The diagnosis of RLS primarily depends on the clinical criteria and the only instrumental tool, the suggested immobilization test leads to equivocal results [10]. Some authors have suggested the use of F- wave duration and its ratio with the corresponding muscle action potential as a possible supportive diagnostic tool for RLS patients: both of these were significantly longer when compared to controls [10, 11].

Cutaneous silent period or CSP is a brief pause in motor unit potentials following painful cutaneous stimuli that propagate through high threshold afferents that might inhibit anterior horn cells via polymodal inter-neuronal synapses.  CSP measurement is a simple non invasive method that studies the small peripheral nerve fibers (A-delta and C), and this could be an objective test that may help better diagnose RLS in patients [12].  A review of literature reveals that cutaneous silent period parameters have been studied in a variety of neuro-pathological conditions viz: Friedreich's ataxia, entrapment syndromes, neuropathies, Parkinson's disease, dystonias and pyramidal syndromes besides others [13, 14]. Studies of CSP in RLS are limited in the literature with conflicting results. Oz O et al, [12] found that while the CSP latency was longer, the CSP duration was shorter in RLS patients compared to controls. While similar findings were reported by Isak B et al, [11] a recent study by Congui P et al, [10] did not find any significant abnormality in CSP in RLS patients probably due to the small sample size or minor differences in the methodology. Han JK et al, [15] investigated the patho-physiological relationship between RLS and small fiber neuropathy using the CSP and found that while the CSP latencies did not differ between RLS patients and healthy controls, the mean CSP duration was significantly longer in RLS patients than in controls.

In our study both latency and duration of CSP in RLS patients were high compared to that of the controls. The mean latencies among RLS patients 101.95±12.12 and the control group were 96.23± 9.16 (p value=0.044). Average CSP duration was high in RLS patients- 42.25± 11.12, then the control group – 36.75± 8.35(p value=0.035). Polydefkis M et al, suggested that the prolonged CSP latency may be the result of a loss of function in the spinal inhibitory circuit associated with small fibre neuropathy and reduction in the conduction velocities of afferent A- delta fibres [16]. Gemignani et al, [17]  reported a high incidence of RLS in patients with polyneuropathy than in patients without and most RLS patients were clinically compatible with small fiber neuropathy. These authors and others [15,18,19.20] suggested that the patho-mechanisms of RLS  are activated by peripherally disrupted sensory modulation as well as by the hypo-functioning of the dopaminergic hypothalamo-spinal pathways that exert modulatory actions on the poly-modal interneuronal synapses: the pause time of the motor unit potential namely CSP duration, will be prolonged if the descending fibers does not appropriately modulate the inhibition of the motor unit potential in response to the painful stimuli applied. Han J k et al, [15] also found that the prolonged CSP duration significantly improved to the levels of the control group along with a decrease in the mean TLS rating score after dopamine agonist medication, thereby implying that the CSP duration changes could be useful as a clinical measure of improvement following dopamine agonist therapy. The dopamine supply is believed to compensate for the hypo-functioning of the dopaminergic hypothalamic pathway resulting in improvement of the prolonged CSP duration. The present study of CSP in RLS patients may possibly be the first from the south Indian population and could pilot the way for more detailed neuro-physiological studies in RLS patients.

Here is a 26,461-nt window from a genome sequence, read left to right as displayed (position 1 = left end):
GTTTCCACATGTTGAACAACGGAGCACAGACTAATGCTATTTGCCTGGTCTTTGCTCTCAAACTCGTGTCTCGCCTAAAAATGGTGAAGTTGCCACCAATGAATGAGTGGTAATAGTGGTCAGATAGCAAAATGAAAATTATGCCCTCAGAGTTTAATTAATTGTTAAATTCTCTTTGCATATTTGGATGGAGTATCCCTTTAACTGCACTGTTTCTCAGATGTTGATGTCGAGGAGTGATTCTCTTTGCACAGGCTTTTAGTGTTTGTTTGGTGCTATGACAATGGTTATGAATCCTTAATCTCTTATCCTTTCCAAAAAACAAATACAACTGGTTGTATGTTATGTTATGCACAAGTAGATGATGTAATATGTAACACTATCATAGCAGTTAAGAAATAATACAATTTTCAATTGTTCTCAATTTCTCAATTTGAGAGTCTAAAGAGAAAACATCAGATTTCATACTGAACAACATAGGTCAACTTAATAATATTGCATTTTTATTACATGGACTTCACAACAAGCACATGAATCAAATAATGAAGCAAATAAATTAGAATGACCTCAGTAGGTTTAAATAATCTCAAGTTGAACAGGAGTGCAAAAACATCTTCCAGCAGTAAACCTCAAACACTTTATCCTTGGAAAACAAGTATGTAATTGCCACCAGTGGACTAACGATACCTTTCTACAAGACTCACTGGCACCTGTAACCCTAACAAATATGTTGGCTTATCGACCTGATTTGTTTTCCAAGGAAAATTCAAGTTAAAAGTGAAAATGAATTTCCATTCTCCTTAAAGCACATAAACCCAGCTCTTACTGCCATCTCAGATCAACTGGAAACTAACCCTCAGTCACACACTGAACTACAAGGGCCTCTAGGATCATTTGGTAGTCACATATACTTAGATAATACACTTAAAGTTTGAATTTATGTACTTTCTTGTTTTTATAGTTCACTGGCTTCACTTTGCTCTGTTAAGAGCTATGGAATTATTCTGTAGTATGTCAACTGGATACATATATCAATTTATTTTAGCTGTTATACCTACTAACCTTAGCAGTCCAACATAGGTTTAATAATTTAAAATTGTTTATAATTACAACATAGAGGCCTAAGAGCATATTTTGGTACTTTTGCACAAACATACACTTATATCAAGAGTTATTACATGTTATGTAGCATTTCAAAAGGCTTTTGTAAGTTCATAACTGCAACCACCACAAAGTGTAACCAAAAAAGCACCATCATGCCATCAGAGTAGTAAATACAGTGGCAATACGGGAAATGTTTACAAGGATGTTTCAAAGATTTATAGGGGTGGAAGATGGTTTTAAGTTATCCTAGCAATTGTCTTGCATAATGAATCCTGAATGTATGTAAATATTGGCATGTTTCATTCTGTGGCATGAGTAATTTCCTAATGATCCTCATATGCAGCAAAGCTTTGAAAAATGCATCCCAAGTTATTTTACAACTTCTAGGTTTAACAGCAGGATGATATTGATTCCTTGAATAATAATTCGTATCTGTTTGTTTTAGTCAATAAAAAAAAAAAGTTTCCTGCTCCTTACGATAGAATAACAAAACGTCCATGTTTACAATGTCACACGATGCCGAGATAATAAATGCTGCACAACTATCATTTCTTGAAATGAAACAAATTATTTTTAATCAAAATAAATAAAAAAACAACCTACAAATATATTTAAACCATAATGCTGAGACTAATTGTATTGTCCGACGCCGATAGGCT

RLS patients in India have been particularly unfortunate as it is a seriously under-diagnosed condition. Early detection will save the patient from intense psychological and emotional trauma and therefore there is a need to devise newer investigations in this direction. CSP is a relatively simple electro-diagnostic test which though needing a painful stimulus is often well tolerated. The abnormal CSP parameter can help objectively identify patients with clinical diagnosis of RLS therapy leading to an early treatment option. While this was a hospital-based study with a small sample size, the effects of medication on the CSP parameters were not investigated. We feel that there is a need to further investigate CSP in RLS patients by increasing the sample size and comparing the cutaneous silent period parameters before and after treatment. While the first, second and third authors investigated the clinical aspects of each patient, the third author selected and did an exhaustive electromyography evaluation and correlated it clinically with the patient groups. The first author was also involved in exhaustive literature search and writing up the paper.

Study outcome- We believe that this study will encourage others to further investigate the use of CSP in RLS patients with an aim to corroborate these findings. This study will also help to create better awareness and management of RLS patients in the Indian subcontinent.

Thanks to the technicians of the department of neurophysiology, Amrita hospital. Presently the first author is working in department of Physiology, Sree Narayana institute of Medical sciences, Kochi.  

Funding: Nil, Conflict of interest: None initiated.
Permission from IRB: Yes


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How to cite this article?

Alexander R., Saraswathy L, Gopinath S. Use of cutaneous silent period parameters as a diagnostic indicator in patients with restless legs syndrome-a study in south Indian population. Int J Med Res Rev 2018;6 (02):110-115. doi:10.17511/ijmrr.2018.i02.07.